Bed Bug Cost? $65 Per UNL Resident
Wednesday, March 14, 2012
LINCOLN - The University of Nebraska-Lincoln spent nearly
$400,000 - roughly $65 per resident - to track down and eradicate
bedbugs in its student housing.
It was worth it, according to Juan Franco, UNL vice chancellor of
"We think any parent or student would think it's worth $65 to be
certain that we're providing a comfortable place for our students
to live and study," he said.
UNL last week wrapped up a six-week effort to sweep all 3,256
residence hall rooms with bedbug-detecting dogs.
These were the results: 197 rooms treated; $324,000 spent on
detection and treatment and $60,500 spent on equipment that will
continue to be used in the future.
Although 197 rooms were treated for the pests, UNL officials say
they believe that far fewer rooms actually were infested.
There were only eight cases of students reporting bedbug bites.
Bugs, eggs or droppings were sighted in fewer than 10 other
In all other instances, rooms were treated only based upon a dog's
indication that it detected bedbugs. In some cases, the detection
was confirmed by a second dog, Franco said. In others, rooms were
treated at students' request even though the dog's detection was
Franco said that many other campuses across the country have
battled bedbugs in recent years.
To his knowledge, UNL mounted a more comprehensive attack than any
other campus. "I don't know any that have done the exhaustive
review we did," he said.
It was necessary, he said, to assure students and their families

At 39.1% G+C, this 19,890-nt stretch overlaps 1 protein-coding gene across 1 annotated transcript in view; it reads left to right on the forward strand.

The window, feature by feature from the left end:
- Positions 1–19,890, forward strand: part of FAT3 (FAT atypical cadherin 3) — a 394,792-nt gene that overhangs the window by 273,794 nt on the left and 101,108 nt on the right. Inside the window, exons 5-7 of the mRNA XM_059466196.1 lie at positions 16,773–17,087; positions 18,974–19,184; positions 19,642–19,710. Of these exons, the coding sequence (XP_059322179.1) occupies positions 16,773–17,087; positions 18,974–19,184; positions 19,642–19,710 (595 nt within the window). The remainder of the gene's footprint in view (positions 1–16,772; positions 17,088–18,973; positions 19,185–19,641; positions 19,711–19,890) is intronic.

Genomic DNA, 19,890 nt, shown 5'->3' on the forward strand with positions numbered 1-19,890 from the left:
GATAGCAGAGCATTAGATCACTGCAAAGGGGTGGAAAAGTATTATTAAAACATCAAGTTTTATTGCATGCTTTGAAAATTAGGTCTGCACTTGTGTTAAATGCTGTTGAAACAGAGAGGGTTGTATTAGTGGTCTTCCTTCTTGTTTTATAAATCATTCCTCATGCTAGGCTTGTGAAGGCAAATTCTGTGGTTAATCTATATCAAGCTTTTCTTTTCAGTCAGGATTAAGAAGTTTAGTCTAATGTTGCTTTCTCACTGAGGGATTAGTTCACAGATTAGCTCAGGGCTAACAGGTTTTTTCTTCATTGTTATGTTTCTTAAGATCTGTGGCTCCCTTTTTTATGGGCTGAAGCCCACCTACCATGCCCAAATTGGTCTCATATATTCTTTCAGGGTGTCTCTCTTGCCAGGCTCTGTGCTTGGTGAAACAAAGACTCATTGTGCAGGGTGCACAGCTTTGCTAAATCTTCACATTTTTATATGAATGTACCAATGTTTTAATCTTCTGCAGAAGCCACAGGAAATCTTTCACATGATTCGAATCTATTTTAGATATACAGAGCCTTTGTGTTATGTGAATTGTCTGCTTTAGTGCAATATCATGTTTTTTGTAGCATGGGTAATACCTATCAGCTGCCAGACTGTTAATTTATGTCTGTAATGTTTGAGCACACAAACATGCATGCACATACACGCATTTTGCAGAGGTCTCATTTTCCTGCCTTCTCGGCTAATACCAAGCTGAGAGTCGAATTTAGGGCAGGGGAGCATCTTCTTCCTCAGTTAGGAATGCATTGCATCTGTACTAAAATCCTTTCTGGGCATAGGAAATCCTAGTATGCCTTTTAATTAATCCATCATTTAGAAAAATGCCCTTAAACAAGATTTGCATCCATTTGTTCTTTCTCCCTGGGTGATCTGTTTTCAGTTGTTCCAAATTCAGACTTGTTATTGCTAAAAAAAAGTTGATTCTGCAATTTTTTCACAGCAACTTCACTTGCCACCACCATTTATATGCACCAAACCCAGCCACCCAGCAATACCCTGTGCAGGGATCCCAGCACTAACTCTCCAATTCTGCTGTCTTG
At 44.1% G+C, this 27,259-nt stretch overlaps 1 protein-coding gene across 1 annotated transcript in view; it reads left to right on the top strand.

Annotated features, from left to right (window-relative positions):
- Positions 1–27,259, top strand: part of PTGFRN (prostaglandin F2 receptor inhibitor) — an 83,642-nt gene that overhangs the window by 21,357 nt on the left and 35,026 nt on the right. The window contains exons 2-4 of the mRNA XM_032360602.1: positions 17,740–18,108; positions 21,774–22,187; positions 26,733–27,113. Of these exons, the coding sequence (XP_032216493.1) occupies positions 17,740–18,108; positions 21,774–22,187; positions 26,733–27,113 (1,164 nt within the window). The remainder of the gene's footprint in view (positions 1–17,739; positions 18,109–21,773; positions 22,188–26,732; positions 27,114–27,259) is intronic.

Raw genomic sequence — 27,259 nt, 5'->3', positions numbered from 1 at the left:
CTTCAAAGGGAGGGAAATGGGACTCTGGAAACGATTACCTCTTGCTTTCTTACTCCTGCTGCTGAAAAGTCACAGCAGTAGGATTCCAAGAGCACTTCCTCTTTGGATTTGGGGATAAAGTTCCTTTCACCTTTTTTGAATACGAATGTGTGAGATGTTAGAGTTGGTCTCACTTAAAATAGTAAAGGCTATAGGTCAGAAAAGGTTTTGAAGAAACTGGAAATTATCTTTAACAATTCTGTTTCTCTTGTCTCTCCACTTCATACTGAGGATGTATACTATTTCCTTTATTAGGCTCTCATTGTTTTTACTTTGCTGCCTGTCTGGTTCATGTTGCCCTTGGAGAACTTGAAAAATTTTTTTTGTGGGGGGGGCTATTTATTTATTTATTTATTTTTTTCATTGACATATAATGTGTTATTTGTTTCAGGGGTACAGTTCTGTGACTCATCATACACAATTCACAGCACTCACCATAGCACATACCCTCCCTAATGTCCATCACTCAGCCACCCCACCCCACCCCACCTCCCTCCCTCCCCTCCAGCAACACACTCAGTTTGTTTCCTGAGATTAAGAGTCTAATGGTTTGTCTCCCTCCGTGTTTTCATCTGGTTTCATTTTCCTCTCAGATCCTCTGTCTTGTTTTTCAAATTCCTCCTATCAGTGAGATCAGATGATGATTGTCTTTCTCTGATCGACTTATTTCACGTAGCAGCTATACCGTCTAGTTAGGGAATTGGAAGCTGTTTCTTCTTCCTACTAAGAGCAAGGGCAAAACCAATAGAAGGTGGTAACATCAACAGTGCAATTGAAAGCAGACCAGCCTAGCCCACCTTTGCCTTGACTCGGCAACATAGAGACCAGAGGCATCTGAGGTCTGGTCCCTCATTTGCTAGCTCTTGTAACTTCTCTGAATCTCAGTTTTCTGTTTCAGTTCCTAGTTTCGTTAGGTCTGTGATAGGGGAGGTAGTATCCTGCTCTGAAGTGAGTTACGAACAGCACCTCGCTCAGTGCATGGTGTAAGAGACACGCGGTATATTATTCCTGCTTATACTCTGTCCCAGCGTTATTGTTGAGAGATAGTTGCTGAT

that UNL housing is clean.
"We knew it would take a lot of effort and would be expensive, but
students come first," he said.
Franco said housing rates have already been set for next year and
will not need to be increased to cover the costs of the bedbug
He said the cost can be absorbed in the housing department's $55
million annual budget. It represents less than 1 percent of the
A mild winter has helped because heating and snow removal costs
have been lower than normal.
Bedbugs were detected in some rooms in Abel Hall on the downtown
campus after students returned after winter break Jan. 9.
Franco said UNL will continue to aggressively battle bedbugs into
Students departing for spring break next week will leave with
fliers giving them advice on how to avoid bringing bedbugs back to
campus from their travels.
In mid-May, after residence halls empty out at semester's end,
housing officials will again sweep all rooms with bedbug-detecting
The sweep should take less time when there are no student
belongings that need to be moved out of the way. The mid-May
inspection should reassure those arriving to stay in the residence
halls for summer conferences.
Another sweep will be conducted in early August, after summer camps
and before students arrive on campus for the fall semester.